How the River Tyne will help to heat homes and buildings on Tyneside

A multi-million pound renewable energy scheme on South Tyneside will use water from the River Tyne to heat homes.

The Viking Energy Network, at Jarrow, uses heat generated from the River Tyne and converts it into energy that will be used to heat buildings owned by the local council.

The project is a first of its kind and aims to cut carbon emissions by over 1,000 tonnes every year by using the river water as a clean and readily available source for energy.

The groundbreaking district heating system will supply hot water to a range of buildings, including high-rise flats, schools, and sheltered housing on Tyneside.

Councillor Tracey Dixon, Leader of South Tyneside Council, has welcomed the completion of the site and said it would save the authority "over 1,035 tonnes every year in carbon emissions".

How it works:

The process involves water being extracted from the River Tyne at around ten degrees.

It is then transferred to a heat pump and compressed to a useable heat of around 70 degrees.

That water is sent through around two kilometers of pipework to deliver heat to a range of buildings owned by South Tyneside Council.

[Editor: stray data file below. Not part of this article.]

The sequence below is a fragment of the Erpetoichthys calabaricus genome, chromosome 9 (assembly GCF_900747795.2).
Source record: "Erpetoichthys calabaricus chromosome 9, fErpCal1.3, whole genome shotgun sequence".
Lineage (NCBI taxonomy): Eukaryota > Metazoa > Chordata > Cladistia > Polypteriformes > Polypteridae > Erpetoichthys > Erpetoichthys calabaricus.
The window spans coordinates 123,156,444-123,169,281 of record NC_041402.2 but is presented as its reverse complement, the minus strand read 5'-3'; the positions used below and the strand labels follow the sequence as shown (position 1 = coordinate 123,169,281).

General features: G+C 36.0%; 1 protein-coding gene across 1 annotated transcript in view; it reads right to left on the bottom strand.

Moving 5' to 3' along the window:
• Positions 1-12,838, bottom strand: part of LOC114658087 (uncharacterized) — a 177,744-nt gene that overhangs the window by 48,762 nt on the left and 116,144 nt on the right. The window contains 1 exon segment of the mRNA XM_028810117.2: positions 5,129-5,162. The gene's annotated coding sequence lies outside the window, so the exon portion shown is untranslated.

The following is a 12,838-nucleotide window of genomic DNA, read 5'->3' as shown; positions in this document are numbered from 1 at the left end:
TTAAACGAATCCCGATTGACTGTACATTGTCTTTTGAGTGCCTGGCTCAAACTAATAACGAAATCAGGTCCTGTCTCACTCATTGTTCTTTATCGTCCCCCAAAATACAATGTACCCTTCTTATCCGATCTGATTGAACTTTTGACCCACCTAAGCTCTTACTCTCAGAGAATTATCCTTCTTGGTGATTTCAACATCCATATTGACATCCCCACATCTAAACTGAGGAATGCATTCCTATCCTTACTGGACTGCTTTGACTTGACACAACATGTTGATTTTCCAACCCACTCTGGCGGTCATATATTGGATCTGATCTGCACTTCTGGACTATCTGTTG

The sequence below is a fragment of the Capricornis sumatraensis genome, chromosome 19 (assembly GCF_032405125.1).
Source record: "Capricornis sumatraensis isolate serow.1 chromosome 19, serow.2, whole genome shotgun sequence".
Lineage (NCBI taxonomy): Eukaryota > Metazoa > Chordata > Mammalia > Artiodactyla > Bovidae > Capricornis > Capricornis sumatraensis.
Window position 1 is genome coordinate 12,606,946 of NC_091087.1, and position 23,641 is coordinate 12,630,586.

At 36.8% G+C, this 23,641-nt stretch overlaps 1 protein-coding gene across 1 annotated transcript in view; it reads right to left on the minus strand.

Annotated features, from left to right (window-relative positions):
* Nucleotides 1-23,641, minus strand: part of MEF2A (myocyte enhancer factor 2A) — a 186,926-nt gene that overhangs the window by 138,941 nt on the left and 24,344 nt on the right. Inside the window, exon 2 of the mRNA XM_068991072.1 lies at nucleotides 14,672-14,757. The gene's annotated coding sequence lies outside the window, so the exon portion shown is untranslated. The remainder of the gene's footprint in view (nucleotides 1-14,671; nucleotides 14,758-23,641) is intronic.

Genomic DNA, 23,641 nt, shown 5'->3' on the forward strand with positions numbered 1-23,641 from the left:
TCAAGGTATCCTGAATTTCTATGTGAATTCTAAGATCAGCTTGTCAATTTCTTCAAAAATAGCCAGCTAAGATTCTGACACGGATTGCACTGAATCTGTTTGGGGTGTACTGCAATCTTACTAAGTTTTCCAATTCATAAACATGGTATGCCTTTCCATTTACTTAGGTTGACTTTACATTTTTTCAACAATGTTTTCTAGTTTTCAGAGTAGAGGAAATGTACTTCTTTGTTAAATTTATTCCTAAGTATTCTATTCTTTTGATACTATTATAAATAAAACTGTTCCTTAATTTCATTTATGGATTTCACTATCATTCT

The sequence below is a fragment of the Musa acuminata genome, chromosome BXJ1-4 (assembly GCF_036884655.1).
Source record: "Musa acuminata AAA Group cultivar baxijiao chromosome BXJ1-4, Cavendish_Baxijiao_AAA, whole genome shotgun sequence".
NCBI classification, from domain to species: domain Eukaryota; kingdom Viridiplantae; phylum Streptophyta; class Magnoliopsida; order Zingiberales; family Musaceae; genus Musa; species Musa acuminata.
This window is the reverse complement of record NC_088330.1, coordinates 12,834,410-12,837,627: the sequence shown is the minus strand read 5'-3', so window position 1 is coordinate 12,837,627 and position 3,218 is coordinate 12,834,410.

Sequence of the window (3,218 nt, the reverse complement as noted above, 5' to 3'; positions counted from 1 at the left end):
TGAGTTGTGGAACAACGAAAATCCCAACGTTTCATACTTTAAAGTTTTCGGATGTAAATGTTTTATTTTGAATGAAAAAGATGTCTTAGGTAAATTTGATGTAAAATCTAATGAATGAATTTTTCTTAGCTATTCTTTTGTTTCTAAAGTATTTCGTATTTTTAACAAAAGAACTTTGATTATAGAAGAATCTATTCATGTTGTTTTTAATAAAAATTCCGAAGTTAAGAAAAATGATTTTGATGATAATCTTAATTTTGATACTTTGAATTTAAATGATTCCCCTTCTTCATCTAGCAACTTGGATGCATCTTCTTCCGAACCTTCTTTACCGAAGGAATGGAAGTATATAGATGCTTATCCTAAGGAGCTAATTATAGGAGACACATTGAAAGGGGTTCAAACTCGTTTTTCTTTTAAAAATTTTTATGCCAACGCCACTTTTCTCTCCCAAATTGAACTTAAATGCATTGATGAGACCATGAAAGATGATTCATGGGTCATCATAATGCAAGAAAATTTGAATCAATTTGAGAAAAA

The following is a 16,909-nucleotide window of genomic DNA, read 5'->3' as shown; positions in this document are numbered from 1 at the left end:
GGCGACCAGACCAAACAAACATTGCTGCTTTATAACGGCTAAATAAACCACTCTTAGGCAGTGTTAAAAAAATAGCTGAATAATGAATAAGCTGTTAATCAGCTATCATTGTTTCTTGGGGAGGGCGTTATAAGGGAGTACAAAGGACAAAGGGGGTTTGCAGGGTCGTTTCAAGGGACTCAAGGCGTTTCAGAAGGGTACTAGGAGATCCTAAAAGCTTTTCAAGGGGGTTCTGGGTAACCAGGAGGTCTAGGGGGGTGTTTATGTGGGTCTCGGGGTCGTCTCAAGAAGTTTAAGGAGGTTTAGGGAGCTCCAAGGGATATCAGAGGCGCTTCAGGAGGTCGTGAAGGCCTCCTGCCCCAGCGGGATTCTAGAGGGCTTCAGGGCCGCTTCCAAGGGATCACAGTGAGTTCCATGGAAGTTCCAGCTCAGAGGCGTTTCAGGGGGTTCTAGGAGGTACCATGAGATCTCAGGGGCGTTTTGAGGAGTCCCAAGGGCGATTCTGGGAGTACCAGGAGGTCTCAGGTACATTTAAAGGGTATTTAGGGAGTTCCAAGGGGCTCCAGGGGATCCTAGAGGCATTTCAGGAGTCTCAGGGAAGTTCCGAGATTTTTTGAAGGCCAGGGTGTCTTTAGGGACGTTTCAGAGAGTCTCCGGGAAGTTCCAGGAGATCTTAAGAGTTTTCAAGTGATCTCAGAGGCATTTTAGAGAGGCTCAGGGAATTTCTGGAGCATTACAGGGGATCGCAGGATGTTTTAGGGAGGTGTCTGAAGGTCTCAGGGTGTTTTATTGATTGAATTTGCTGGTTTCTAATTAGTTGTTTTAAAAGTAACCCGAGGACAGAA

Among the buildings now heated by the renewable energy source are Jarrow Focus leisure centre, three blocks of flats, Jarrow Business Centre and Jarrow Town Hall.

The solar farm on site will provide much of the electricity to power the heat pump, helping the site to be nearly carbon neutral in the summer months and working towards the council's target of carbon neutral by 2030.

Cllr Dixon added: "In South Tyneside, the green agenda is very much the focus of everything we want to do, so to have this here in South Tyneside, the Jarrow Energy Network, the first of its kind because of the technology that it uses, it is so exciting for us.

Paul Quinn is contracts manager at Colloide, which has been leading the project. He believes the innovative network will be rolled-out across the country.

He said: "It's the way forward. You'll see a lot of councils going this way.

"We have solar panels installed that will provide not only the energy to run the heat pump and the equipment in the energy centre but extra power will also be used to help power the buildings belonging to the council as well."

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